Search the Lounge


« Why your dean is so productive | Main | Seventeeth-Century Quaker Legal Thought »

August 04, 2009


Feed You can follow this conversation by subscribing to the comment feed for this post.

Professor Tracy McGaugh

Kath, you should try a Kindle for a week or so. It's true that it's cheaper, greener, lighter. But also, the technology really doesn't feel like flickering words on an illuminated page. The technology is really, really good. You lose yourself pretty quickly in the book-ness of it. As far as skimming, you still have that ability.

To me, it's not at all like reading on a computer screen (which is sort of off-putting to me sometimes). After using a Kindle for about 18 months and losing it in June on a plane, I was apoplectic. I did eventually get the Kindle back . . . in the meantime, I attempted to do what I could to clear about my collection of unread "real" books by . . . well, reading them. I am a bibliophile, so I enjoyed reading the real books, but not as much as I enjoy having my Kindle back.

Patrick S. O'Donnell

I'm an unrepentant and unabashed bibliophile and will never buy a Kindle (the fact that we don't have, say, a microwave oven or that I don't own a cellphone are only incidentally related to this). I spend enough time looking at either a computer monitor or the TV screen and looking at or reading a book is blessed relief: it's far easier on my eyes and brings in its wake subtle or refined aesthetic pleasures (well, not always, but enough to notice).

I absolutely adore the sensual nature of books well made: from the typeset to choice of cover art, the smell of the paper and binding, and so on and so forth. No tally of costs and benefits will convince me of the comparative virtues of the Kindle. 'Tis true, our condo looks more like a library than a home and our dining table is my desk (hence stacked with books), but I wouldn't have it any other way. And I even have a perverse bit of fun enlisting family members to help me locate a book after failing to recall where I've placed it!

And although we have a large collection of books, I'm not a book collector. Still, it's hard to describe the pleasure I find in discovering a first edition of a book by a favorite author. For instance, I recently found at my favorite used book store a first edition of Kenneth Rexroth's One Hundred Poems from the Japanese, 1955: "this edition was designed by Hans Mardersteig and printed at the Stamperia Valdonega, Verona [Italy], in the month of July MCMLV, the type used being Bembo."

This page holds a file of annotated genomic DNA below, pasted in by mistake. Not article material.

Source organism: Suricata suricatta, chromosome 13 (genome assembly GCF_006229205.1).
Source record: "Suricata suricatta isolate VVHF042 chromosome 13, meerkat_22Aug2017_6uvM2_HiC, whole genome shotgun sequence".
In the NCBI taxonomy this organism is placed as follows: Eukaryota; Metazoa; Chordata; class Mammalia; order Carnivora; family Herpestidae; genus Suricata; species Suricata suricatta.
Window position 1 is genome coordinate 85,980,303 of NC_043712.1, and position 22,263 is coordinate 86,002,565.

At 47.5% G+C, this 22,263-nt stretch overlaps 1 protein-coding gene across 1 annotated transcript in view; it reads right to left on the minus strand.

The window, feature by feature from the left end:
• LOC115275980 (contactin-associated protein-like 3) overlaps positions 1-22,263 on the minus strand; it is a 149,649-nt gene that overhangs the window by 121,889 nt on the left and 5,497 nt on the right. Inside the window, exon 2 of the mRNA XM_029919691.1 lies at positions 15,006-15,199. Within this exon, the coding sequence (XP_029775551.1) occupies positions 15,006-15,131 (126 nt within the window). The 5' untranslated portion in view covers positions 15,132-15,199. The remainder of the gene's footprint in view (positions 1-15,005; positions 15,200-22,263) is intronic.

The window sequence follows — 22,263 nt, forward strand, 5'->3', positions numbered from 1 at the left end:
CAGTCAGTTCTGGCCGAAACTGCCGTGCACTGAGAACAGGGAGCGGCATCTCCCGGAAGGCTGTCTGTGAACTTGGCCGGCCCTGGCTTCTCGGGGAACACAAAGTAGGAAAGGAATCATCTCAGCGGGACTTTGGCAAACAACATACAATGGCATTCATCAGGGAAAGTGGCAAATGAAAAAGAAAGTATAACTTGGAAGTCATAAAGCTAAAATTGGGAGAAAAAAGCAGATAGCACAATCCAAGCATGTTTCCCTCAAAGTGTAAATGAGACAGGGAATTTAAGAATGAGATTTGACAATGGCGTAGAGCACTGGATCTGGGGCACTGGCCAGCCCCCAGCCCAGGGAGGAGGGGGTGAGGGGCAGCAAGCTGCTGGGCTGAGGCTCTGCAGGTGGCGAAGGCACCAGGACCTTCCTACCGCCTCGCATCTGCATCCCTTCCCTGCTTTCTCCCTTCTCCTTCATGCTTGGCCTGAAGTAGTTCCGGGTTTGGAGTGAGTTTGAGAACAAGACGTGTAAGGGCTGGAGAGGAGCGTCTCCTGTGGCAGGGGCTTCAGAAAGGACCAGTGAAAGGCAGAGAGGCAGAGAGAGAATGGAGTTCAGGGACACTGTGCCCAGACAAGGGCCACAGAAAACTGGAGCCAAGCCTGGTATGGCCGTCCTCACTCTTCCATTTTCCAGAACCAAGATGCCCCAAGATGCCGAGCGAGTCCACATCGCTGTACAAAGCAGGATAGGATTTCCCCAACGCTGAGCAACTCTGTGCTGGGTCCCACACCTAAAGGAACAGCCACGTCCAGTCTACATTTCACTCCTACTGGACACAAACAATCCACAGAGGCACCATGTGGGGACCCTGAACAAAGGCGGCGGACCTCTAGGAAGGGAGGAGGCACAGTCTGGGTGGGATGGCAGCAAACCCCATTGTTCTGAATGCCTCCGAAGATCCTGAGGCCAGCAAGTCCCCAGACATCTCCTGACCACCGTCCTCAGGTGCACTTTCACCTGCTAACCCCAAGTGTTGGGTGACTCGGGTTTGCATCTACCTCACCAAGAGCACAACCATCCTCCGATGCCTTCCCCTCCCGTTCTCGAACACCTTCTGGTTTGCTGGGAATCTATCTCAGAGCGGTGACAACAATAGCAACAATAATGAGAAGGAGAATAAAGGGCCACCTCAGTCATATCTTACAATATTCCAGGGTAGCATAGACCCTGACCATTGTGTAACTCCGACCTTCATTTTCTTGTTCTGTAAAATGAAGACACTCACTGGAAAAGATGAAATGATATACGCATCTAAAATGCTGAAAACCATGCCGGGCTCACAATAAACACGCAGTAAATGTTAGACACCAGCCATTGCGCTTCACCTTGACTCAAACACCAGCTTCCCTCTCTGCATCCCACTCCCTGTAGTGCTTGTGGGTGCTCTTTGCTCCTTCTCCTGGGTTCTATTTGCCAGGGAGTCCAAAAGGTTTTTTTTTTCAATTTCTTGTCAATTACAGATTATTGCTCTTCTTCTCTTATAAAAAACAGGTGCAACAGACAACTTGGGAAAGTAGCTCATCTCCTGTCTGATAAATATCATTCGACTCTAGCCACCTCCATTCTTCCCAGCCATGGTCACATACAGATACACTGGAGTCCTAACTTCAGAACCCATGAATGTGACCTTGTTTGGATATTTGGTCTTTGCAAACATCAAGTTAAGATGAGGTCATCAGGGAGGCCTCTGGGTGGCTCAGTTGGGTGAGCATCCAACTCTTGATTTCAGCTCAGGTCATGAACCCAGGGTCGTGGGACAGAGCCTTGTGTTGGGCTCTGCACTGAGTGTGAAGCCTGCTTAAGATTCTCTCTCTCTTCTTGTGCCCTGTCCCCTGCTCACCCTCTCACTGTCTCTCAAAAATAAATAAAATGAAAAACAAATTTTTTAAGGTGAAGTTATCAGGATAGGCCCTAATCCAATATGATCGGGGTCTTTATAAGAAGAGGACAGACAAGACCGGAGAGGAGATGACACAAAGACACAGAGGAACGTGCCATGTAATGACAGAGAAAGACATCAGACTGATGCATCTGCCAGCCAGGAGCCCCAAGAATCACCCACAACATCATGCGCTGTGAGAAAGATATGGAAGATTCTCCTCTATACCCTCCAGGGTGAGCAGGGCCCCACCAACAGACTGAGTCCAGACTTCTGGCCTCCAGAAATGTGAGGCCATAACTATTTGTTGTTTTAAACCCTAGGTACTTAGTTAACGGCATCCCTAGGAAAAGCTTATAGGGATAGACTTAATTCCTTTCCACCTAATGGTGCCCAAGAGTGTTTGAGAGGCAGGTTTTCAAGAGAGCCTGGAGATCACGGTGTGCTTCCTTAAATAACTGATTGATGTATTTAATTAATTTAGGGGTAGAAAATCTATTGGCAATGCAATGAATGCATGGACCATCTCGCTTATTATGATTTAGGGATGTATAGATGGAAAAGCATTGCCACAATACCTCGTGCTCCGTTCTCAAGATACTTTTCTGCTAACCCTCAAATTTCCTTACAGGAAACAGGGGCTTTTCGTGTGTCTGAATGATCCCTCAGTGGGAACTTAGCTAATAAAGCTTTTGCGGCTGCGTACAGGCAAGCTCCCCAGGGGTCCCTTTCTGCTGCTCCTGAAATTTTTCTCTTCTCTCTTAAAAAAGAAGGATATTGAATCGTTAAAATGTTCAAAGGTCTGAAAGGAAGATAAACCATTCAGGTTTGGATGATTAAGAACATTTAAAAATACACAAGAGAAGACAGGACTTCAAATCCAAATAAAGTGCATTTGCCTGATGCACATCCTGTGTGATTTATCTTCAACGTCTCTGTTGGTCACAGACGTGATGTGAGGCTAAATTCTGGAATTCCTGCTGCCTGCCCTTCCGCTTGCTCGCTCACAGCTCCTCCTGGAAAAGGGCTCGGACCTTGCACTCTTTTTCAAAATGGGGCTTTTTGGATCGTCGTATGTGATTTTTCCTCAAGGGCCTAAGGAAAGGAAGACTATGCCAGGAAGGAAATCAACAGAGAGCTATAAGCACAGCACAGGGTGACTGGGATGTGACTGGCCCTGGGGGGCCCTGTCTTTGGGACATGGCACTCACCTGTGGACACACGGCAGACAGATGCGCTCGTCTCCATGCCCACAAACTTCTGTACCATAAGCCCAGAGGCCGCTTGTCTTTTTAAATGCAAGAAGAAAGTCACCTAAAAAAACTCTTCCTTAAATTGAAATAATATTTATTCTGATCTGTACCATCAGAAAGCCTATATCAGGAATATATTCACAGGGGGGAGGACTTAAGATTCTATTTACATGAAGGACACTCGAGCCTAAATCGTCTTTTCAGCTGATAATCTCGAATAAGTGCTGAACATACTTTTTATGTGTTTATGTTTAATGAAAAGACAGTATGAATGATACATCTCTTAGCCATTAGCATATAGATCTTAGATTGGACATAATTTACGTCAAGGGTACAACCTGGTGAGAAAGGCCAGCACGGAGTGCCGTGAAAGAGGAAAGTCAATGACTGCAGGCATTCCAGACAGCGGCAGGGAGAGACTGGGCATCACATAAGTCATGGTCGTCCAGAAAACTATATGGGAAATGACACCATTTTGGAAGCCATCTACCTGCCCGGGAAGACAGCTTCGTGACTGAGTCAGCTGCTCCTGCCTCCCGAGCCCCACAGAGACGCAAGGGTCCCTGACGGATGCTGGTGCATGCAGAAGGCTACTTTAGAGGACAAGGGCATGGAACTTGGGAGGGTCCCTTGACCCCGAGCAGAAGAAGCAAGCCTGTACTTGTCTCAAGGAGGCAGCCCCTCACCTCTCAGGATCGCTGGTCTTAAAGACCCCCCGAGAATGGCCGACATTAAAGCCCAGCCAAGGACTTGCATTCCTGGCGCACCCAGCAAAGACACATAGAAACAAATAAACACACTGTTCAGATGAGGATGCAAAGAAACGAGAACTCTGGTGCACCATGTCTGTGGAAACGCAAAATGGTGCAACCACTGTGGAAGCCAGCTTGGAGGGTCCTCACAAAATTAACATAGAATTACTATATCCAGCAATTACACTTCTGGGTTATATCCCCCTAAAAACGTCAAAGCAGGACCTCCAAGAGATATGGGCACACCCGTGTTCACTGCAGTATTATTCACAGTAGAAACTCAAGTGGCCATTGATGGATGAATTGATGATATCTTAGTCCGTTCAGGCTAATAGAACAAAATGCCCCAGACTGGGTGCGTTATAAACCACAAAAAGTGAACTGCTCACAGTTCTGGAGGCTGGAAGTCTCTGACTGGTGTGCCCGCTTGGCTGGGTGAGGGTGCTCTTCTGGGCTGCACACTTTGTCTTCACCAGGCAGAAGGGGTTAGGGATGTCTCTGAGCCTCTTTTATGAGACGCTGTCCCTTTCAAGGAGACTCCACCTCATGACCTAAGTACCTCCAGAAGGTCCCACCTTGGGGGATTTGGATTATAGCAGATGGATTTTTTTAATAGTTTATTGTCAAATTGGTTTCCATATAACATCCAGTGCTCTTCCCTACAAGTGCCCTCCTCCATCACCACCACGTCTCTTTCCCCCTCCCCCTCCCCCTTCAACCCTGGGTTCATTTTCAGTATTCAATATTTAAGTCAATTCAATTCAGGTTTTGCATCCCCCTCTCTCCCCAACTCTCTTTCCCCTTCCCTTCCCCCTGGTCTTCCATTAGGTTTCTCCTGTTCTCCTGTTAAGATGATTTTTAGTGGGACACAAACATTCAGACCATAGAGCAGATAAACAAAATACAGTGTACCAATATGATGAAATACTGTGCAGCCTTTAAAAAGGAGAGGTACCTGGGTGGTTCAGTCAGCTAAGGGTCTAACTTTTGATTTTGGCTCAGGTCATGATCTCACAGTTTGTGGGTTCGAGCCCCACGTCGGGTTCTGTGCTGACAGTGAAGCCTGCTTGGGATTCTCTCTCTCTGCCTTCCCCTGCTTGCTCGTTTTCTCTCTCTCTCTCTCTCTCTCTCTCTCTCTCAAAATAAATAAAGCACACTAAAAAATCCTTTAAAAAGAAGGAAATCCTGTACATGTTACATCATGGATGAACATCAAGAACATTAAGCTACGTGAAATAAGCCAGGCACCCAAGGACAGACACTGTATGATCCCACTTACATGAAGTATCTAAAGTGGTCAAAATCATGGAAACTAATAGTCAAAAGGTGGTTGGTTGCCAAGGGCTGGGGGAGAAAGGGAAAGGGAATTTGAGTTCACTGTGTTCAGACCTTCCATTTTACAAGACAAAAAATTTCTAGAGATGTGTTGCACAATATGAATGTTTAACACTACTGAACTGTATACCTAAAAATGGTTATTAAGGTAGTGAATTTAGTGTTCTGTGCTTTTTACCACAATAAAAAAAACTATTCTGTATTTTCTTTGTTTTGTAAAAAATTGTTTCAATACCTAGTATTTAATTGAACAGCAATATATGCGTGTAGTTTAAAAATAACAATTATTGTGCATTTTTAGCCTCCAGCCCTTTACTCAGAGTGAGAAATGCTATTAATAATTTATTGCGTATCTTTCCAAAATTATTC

Lastly, I'm in a state of unadulterated bliss when browsing (used and/or locally owned) bookstores and library shelves.


I'm VERY torn on the electronic book issue. I don't own a Kindle, but rather a Sony E-reader. I love it because I can download academic papers from places like SSRN and have them in pdf format on the go. I also love that I don't kill any trees this way. And all the public domain books from Google are free, and in a format exclusively for the Sony version of the technology.

Don't get me wrong though, I LOVE books. And perhaps this is my problem. I think libraries are wonderful, and have borrowed my share of books. But now that I can afford to buy books, I want to buy and cherish every book I read. And I simply do not have the space! the E-reader allows me to own, go back and reread, and have my books forever. And if you ever go on a long journey, you can carry several books with you at once, so you're never out of reading material.

The two major flaws that I consider it to have are these: 1) I can't underline my favorite passages or take notes directly in the book, and 2) I can't lend a great book to anyone else.

I'm considering only using the ereader for frivolous sorts of books, like summer novels and that sort of thing, so that the books I really want to write in and share I can still purchase in their paper forms. And I'm not above buying a book twice if I really love it...

The comments to this entry are closed.


  • StatCounter
Blog powered by Typepad